Your job is to protect and to serve the orchestra. I believe you fully capable of doing that. With the talent, ingenuity, and experience represented on the current SPCO board, you are more than able to steer this outstanding orchestra into financial stability and even higher level artistic excellence.

Surely, this current budget issue is a solvable problem. Surely, you are capable of solving it without making financial concessions where they never should be made–on the backs of the musicians (who have already extensively conceded personal salaries to help you meet budgets) and at the expense of this orchestra’s size and exceptional quality.

Many of the SPCO musicians could have chosen ensemble or solo careers in larger, highly competitive cities such as Berlin, New York, Vienna, etc. Yet they chose to work here, in your company, because they value the Midwest and living in the Twin Cities. How lucky we are to enjoy talent of such caliber right here in Minnesota! And these musicians, some of whom have dedicated their entire, multi-decade professional careers to the SPCO, deserve our community patronage and your best stewardship.

Please give them the best you’ve got.

If this orchestra’s quality and size are dismantled, the community will lose. I, and many other current and future orchestra patrons, will lose. These incredibly talented musicians will lose, after years of dedicated service, which is not what they deserve. And you will lose, too.

I don’t believe that you intend your legacy to be the destruction of a cultural treasure that took decades to build. Yet this will be the unfortunate byproduct of a misguided managerial decision. As business people, you are probably familiar with the Abilene Principle. It’s even more aptly described as the Abilene Paradox.

As you likely remember, the Abilene Paradox is enacted when a management group becomes entrenched in making a decision that is not the best decision. As more members of the group agree to the decision despite their reservations, the firmer it becomes. At a certain point, no one in the group dares say, “You know, actually, I think we should choose a different course.” Even though everyone in the management group has unspoken doubts, the suboptimal decision becomes policy and a defining condition of the company and employees.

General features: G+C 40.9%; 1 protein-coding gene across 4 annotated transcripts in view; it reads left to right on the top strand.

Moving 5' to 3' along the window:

Thus the paradox: although the decision defies logic or reason, the management group chooses it, and everyone must live with the consequences.

You may recall instances of the Abilene Paradox in companies where you have worked. Perhaps you have even been part of a management group enacting such a paradox. It’s not a fun place to be. As the unwise decision is being made, one is often deeply uneasy. But that discomfort is nothing compared to the consequences one must deal with as a manager after making such a decision. The discomfort is only the beginning of what can be years of problems and regret.

Leaders make mistakes–it’s often how those in managerial roles learn. Mistakes need not be a big deal. They can be an opportunity to revise, rethink, replan, make things better for the company and the employees. But mistakes become catastrophic when they are endorsed and solidified into policy rather than stopped and questioned.